Wednesday, May 11, 2011

Need to Keep Your Seniors Focused on School? Try This

By Patrick O'Conner

Seniors, I realize you’re engaged in serious academic pursuits, like planning senior skip day and sneaking a Whoopee cushion on the principal’s chair at graduation, so I’ll quickly address two issues I have for you, and you can be on your way.

First, congratulations again on your acceptance into college.  A record number of students applied to college this year, so your admission letter really is an affirmation of the hard work you put in, the risks you took in challenging yourself with tough classes, and the many contributions you made outside of the classroom. 

I’m repeating this because many students are coming by my office to thank me for “getting them in” to college. I think I know what you mean when you say that, but I’m not sure you do.

As I’ve said before, too many newspaper reporters try and make the college application process more “interesting” by shaping it like a reality TV show ( “Survivor:  Showdown on the Quad”).   This explains why your parents gave you SAT flash cards for your first communion, or a gold bracelet for your bat mitzvah with the inscription  It also explains why your mother’s therapist can send his daughter to Cornell without taking out any loans.

Thanks to the fourth estate, college counselors are viewed as the Dumbledores of College Access, the College Whisperers who bring you into their offices only to get a sense of your aura.  Later, at a time when they sense the Force is with them, they call the college of your choice on a special red phone, whisper  the Greek equivalent of “Baa Ram Ewe” into the mouthpiece, and voila!—you’re admitted.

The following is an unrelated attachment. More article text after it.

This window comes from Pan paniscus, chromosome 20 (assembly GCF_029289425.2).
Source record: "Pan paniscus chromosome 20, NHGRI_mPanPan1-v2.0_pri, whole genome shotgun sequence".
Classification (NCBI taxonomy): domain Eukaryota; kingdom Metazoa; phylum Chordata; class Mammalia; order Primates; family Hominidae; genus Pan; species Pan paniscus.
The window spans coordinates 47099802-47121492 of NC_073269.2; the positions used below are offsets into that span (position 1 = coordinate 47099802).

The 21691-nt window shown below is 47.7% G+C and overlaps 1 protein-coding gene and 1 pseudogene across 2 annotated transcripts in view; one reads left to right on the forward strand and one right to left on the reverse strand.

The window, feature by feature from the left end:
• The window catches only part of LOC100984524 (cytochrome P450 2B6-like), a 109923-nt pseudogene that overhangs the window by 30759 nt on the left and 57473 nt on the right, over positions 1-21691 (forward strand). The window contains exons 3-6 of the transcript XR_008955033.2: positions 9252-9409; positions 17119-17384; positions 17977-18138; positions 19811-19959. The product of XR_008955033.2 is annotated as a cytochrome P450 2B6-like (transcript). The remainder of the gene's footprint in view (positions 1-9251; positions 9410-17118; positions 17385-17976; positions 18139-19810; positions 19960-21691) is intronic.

Of course, we make you jump through the hoops of earning good grades, getting up on several Saturdays to take tests where the correct answers always form a Scantron silhouette of Snoopy, and writing several drafts of college essays designed to get you to communicate your understanding of yourself and the world around you,--but this is window dressing.  The real work happens in our offices, when the moon is but a thin crescent in the southern sky and the wind blows towards Harvard Yard, Touchdown Jesus, orfraternity row at Faber College.

The world would have you believe this, but it isn’t true.  Yes, we help you find the right mix of challenge, support and opportunity at your next school.  We also help you understand how to give colleges a complete picture of your life through the right mix of letters of recommendation, personal essays, and genuine interviews.

But we are not the ones who “get you in”—you earn the grades, write the essays, and make it happen.  That’s as it should be, since it is who you are and what you do that not only gets you into college; it keeps you there as well…

…which leads me to my second point.  I’ve just reviewed your course grades since you were admitted to college, and if this keeps up, your decision to turn down the full ride scholarship to Daisy’s Dog Grooming School will prove to have been a poor one.

If you need help remembering what it was you were studying or why finishing high school with strong grades is important, you might want to track down Dumbledore and borrow his Pensieve.  But remember, I ain’t Dumbledore—I honestly told the colleges you were a hard worker, and I’ll have to honestly tell them you’ve stopped being so, if that’s the case.

So how about if you forget about the Whoopee cushion, and get back to class?

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